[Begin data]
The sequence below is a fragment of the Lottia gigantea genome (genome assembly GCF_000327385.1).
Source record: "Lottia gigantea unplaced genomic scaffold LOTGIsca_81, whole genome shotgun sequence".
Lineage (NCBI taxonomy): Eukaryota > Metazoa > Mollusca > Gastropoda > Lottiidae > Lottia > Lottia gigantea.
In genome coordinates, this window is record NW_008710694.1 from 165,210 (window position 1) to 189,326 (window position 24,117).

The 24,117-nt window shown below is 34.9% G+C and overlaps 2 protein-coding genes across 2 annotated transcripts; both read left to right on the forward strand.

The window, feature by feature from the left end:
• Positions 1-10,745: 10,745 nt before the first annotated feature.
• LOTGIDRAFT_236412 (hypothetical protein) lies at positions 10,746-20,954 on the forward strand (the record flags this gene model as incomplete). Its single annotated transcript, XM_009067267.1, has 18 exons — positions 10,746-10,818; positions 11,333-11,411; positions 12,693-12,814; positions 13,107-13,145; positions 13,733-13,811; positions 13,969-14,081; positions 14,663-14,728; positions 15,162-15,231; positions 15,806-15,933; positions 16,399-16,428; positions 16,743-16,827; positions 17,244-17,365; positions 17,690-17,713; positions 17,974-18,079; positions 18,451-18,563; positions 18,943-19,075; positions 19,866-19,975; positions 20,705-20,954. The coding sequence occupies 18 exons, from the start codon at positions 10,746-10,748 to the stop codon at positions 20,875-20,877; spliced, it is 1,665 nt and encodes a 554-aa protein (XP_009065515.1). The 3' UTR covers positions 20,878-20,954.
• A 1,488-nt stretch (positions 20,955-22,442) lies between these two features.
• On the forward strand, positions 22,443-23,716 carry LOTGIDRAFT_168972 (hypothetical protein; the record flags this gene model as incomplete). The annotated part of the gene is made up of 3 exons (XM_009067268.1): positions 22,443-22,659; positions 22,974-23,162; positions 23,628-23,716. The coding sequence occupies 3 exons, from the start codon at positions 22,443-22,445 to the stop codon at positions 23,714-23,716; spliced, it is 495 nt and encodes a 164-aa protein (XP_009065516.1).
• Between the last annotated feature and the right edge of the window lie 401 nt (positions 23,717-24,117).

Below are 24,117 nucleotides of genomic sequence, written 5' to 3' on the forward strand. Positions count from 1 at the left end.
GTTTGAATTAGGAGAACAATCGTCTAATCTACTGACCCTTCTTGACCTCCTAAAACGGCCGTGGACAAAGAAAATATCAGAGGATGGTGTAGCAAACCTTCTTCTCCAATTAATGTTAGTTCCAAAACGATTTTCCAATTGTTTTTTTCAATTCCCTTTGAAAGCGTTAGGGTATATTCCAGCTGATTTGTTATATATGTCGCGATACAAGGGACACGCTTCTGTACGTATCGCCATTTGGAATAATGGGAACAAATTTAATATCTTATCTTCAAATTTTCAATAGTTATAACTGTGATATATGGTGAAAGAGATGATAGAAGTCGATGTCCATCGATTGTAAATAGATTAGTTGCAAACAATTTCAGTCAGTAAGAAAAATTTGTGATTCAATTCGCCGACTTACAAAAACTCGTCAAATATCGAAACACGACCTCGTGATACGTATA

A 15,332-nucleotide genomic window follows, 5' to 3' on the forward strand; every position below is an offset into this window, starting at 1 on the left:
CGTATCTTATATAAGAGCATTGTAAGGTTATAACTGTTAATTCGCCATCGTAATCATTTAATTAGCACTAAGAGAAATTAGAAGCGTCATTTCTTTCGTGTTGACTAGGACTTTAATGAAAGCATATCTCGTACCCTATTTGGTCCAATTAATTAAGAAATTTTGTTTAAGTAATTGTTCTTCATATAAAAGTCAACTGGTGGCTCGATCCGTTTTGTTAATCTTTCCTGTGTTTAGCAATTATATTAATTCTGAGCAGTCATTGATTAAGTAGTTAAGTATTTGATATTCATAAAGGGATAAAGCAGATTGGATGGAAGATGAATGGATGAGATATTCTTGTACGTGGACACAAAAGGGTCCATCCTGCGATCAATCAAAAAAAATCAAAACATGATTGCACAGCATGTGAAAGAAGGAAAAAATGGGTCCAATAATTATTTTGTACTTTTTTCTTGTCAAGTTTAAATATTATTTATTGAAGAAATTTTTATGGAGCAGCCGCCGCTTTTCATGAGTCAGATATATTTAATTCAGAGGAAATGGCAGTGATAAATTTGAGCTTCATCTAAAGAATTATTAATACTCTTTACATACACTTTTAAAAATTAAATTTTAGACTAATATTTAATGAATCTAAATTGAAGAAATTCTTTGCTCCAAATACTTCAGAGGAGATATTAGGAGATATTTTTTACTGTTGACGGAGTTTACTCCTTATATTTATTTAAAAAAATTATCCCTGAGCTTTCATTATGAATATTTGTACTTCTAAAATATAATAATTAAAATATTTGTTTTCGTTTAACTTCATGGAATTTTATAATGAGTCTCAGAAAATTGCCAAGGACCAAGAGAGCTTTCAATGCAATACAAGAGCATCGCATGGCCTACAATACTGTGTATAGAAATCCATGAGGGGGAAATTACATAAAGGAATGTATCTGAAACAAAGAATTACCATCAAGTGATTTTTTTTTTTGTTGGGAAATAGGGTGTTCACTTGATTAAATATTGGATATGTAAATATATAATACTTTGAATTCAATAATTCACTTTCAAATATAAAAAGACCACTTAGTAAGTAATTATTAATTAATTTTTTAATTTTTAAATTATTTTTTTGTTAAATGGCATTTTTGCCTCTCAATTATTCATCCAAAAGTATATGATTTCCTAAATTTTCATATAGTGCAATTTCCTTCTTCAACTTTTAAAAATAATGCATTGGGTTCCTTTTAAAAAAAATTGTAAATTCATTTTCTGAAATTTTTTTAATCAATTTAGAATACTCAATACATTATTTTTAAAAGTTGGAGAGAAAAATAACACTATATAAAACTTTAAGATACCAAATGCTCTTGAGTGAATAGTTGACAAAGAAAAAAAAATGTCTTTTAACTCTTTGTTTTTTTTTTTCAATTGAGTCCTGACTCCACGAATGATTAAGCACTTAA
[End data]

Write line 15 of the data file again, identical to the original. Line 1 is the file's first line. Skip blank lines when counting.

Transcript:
CGTATCTTATATAAGAGCATTGTAAGGTTATAACTGTTAATTCGCCATCGTAATCATTTAATTAGCACTAAGAGAAATTAGAAGCGTCATTTCTTTCGTGTTGACTAGGACTTTAATGAAAGCATATCTCGTACCCTATTTGGTCCAATTAATTAAGAAATTTTGTTTAAGTAATTGTTCTTCATATAAAAGTCAACTGGTGGCTCGATCCGTTTTGTTAATCTTTCCTGTGTTTAGCAATTATATTAATTCTGAGCAGTCATTGATTAAGTAGTTAAGTATTTGATATTCATAAAGGGATAAAGCAGATTGGATGGAAGATGAATGGATGAGATATTCTTGTACGTGGACACAAAAGGGTCCATCCTGCGATCAATCAAAAAAAATCAAAACATGATTGCACAGCATGTGAAAGAAGGAAAAAATGGGTCCAATAATTATTTTGTACTTTTTTCTTGTCAAGTTTAAATATTATTTATTGAAGAAATTTTTATGGAGCAGCCGCCGCTTTTCATGAGTCAGATATATTTAATTCAGAGGAAATGGCAGTGATAAATTTGAGCTTCATCTAAAGAATTATTAATACTCTTTACATACACTTTTAAAAATTAAATTTTAGACTAATATTTAATGAATCTAAATTGAAGAAATTCTTTGCTCCAAATACTTCAGAGGAGATATTAGGAGATATTTTTTACTGTTGACGGAGTTTACTCCTTATATTTATTTAAAAAAATTATCCCTGAGCTTTCATTATGAATATTTGTACTTCTAAAATATAATAATTAAAATATTTGTTTTCGTTTAACTTCATGGAATTTTATAATGAGTCTCAGAAAATTGCCAAGGACCAAGAGAGCTTTCAATGCAATACAAGAGCATCGCATGGCCTACAATACTGTGTATAGAAATCCATGAGGGGGAAATTACATAAAGGAATGTATCTGAAACAAAGAATTACCATCAAGTGATTTTTTTTTTTGTTGGGAAATAGGGTGTTCACTTGATTAAATATTGGATATGTAAATATATAATACTTTGAATTCAATAATTCACTTTCAAATATAAAAAGACCACTTAGTAAGTAATTATTAATTAATTTTTTAATTTTTAAATTATTTTTTTGTTAAATGGCATTTTTGCCTCTCAATTATTCATCCAAAAGTATATGATTTCCTAAATTTTCATATAGTGCAATTTCCTTCTTCAACTTTTAAAAATAATGCATTGGGTTCCTTTTAAAAAAAATTGTAAATTCATTTTCTGAAATTTTTTTAATCAATTTAGAATACTCAATACATTATTTTTAAAAGTTGGAGAGAAAAATAACACTATATAAAACTTTAAGATACCAAATGCTCTTGAGTGAATAGTTGACAAAGAAAAAAAAATGTCTTTTAACTCTTTGTTTTTTTTTTTCAATTGAGTCCTGACTCCACGAATGATTAAGCACTTAA